Caparello Plans To Make A Statement On U.S. Television Debut
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Caparello Plans To Make A Statement On U.S. Television Debut
By Anthony Cocks (Doghouse Editor), Doghouse Boxing (Jan 31, 2014)

Blake Caparello
All Photos © Werner Kalin, Doghouse Boxing
Doghouse Boxing Exclusive - When undefeated Australian light heavyweight Blake Caparello 18-0-1 (6) makes his Stateside debut against veteran former world title challenger Elvir Muriqi 45-5 (24) at Richard J. Codey Arena in West Orange, New Jersey this Friday night on ESPN2, he will be doing so without his regular trainer Sam Labruna in his corner.

“Sam had a few technical issues with the visas, I’m not exactly sure what the go is,” explained Caparello to Doghouse Boxing the day before flying out of Australia. “I think the late notice as well didn’t help.”

In Labruna’s absence, another well-credentialed trainer in Lou Korica will be taking the lead role in the corner.

“We’ve got a good relationship with Lou Korica, he’s an excellent trainer as well,” said Caparello. “He’s been there all through training camp, he’s been there for all my sparring sessions, and he’s taken the head role in every sparring session as well. Sam’s happy flying Lou over and I’m happy with Lou coming over as well.”

While the Muriqi fight represents a great opportunity to break into the U.S. market, it’s certainly not the first time Caparello has made a step up in class. In fact, he’s made a career out of it.

In his 19 professional fights, Caparello has been kept busy and has been moved along quickly. In 2012 he gave hard-headed and heavy-handed Kiwi Robert ‘The Butcher’ Berridge his first and only loss, comfortably defeated Aaron Pryor Jr on points, and in October last year scored a wide points victory over two-time world title challenger Allan Green (Pictured below).

At 27 years old, the lanky left-hander is at his physical prime and will take a three inch height advantage into the ring with him against an opponent who has more knockouts than he has had pro fights. On the other side of the ledger, Muriqi has shown himself to be adept at handling southpaws and is perhaps best known for losing a disputed majority decision to another rangy lefty in Antonio Tarver back in 2007.

“Muriqi is solid, he’s very strong,” says Caparello. “He does the right things against a southpaw, he steps out with his right hand. I just think that in his fight against Tarver, Tarver didn’t control the distance well, which I can do. But if he wants to come in close, we can fight in close. It will just come down to the angles, which I think will trouble him. We’ve been working hard on all that kind of stuff.”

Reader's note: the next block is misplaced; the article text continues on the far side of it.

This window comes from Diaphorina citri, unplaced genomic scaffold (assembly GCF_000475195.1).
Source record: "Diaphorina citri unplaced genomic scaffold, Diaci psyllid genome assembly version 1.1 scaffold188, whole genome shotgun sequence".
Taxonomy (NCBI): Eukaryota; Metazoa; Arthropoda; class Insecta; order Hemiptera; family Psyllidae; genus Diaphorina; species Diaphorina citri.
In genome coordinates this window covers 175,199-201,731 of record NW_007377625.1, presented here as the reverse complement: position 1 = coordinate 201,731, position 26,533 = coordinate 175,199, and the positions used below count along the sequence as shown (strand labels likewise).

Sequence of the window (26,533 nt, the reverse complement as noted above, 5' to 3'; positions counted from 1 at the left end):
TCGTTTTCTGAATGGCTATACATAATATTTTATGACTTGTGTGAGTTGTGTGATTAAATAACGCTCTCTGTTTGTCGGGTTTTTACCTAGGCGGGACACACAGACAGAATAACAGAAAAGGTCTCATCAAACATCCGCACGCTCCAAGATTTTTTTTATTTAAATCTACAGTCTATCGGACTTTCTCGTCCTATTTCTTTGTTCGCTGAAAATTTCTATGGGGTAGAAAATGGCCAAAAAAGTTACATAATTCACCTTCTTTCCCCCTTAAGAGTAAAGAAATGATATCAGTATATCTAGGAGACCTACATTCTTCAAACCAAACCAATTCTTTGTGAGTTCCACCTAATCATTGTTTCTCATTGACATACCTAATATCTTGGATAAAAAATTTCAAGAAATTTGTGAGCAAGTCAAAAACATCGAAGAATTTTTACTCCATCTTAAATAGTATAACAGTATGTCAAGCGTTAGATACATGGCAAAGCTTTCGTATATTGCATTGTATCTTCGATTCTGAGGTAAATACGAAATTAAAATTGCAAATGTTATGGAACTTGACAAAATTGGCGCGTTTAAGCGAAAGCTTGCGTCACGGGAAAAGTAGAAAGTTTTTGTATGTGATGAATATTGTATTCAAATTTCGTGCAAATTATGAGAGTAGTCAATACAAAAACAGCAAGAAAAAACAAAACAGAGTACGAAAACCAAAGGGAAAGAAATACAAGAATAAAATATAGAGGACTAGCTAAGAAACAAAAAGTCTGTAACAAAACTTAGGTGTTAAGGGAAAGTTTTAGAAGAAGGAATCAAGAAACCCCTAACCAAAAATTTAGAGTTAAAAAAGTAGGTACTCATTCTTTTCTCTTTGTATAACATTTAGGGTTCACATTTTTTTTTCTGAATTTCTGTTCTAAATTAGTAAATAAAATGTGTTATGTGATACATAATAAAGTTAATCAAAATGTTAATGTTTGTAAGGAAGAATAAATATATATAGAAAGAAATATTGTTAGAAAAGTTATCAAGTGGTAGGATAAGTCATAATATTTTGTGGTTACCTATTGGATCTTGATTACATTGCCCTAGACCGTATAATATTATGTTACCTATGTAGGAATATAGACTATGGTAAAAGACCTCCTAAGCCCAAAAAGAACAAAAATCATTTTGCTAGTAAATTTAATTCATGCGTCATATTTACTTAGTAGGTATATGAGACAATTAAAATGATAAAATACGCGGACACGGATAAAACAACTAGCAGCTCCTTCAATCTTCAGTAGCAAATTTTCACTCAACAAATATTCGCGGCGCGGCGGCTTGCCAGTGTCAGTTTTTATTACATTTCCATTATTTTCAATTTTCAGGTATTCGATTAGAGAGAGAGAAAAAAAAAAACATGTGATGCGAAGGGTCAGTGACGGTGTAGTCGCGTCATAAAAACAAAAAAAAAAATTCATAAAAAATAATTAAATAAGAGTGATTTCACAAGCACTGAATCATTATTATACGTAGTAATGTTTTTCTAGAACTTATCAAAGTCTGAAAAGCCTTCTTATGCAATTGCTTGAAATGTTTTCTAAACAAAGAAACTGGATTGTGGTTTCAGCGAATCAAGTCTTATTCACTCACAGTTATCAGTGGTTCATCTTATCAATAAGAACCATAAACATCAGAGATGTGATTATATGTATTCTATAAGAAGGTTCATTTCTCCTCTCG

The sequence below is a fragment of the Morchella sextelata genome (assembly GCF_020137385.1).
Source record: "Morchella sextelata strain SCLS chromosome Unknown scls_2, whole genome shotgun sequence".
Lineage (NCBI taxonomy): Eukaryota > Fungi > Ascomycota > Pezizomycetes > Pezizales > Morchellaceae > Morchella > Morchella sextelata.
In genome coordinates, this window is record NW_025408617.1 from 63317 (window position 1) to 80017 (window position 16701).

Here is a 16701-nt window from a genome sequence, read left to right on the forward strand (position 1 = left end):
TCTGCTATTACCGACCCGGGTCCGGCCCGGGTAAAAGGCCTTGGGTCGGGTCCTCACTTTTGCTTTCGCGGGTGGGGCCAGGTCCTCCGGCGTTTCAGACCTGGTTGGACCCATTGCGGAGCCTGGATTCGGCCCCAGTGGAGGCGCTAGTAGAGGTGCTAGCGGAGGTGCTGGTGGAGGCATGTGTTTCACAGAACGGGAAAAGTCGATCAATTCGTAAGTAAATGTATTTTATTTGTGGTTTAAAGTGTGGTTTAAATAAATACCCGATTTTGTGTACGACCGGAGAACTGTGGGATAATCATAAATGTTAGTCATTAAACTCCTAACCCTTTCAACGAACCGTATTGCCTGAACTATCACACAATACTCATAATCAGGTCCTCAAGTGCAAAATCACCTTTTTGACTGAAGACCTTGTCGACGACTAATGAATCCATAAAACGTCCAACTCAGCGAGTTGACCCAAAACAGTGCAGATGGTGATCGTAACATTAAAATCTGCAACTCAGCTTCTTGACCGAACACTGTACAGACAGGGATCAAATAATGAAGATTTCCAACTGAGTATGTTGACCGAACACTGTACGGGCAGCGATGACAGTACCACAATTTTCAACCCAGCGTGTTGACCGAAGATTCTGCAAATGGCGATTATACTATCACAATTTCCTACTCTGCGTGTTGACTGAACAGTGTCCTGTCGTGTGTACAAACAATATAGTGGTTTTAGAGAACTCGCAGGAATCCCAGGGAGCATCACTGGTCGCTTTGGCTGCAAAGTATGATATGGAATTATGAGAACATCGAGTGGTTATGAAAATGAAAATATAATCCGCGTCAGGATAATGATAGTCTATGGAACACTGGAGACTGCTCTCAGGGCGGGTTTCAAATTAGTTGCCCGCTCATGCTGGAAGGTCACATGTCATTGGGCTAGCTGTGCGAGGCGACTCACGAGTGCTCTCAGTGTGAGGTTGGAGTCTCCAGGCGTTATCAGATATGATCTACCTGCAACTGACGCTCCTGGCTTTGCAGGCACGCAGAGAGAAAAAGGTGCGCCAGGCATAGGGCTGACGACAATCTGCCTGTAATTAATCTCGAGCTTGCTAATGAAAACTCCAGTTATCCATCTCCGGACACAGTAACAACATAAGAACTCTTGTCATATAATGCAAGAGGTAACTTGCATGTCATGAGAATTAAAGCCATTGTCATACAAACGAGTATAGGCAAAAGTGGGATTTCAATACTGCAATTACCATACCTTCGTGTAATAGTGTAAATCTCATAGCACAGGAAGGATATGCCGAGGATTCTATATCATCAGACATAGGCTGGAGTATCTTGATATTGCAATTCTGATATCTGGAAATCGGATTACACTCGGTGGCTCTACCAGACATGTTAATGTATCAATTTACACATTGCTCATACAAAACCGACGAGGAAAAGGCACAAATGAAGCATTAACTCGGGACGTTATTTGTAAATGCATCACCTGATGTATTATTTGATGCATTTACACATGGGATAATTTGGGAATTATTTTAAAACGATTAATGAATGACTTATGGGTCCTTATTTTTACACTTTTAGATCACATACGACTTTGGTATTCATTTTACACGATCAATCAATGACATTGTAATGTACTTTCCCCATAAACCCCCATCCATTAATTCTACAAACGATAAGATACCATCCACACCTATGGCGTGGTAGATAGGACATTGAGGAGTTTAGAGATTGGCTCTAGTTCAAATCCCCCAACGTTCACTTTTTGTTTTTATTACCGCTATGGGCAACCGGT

Blake Caparello vs. Allan Green Despite the offer to fill in for Zsolt Erdei, who pulled out of the Muriqi fight citing personal issues, coming around News Years Eve, the timing couldn’t have been better for Caparello who had just returned from a month long training camp in the USA.

“I was actually in Vegas helping Jean Pascal preparing for Lucien Bute for a month from mid-November to mid-December,” said Caparello. “So once we got back we just kept fit because we didn’t know what was around the corner and luckily within a week or two weeks this fight came up. We found David Aloua, David has been staying in Melbourne and we’ve been getting in quality work.”

Caparello’s relationship with Labruna dates back to his amateur days, when it was determined early on that Caparello was destined for the pros.

“I only had 9 amateurs, I think we won the intermediate Victorian title,” says Caparello. “We always sort of trained for the professional ranks. Sam said what’s your goal and my goal had always been to be a pro. So we started training like the pros, always doing 4x3s and built up from there. You obviously need the experience of the crowds, the ring experience, so we did the amateur thing and went on from there.

“Sam and I have got a really, really good relationship. It’s like his own son is in the ring, so I know he’s looking after me. We’re like family. Outside the ring we’re close mates. Once its work time, he’s the trainer and I’m the fighter and I just keep learning. We mark ourselves very harshly, we’re never happy. I mean we’re happy we’re winning, we’re doing the job, we’re looking good and we’re always improving, but you can always do better. ”

An impressive victory away from home should make both Caparello and Labruna happy.

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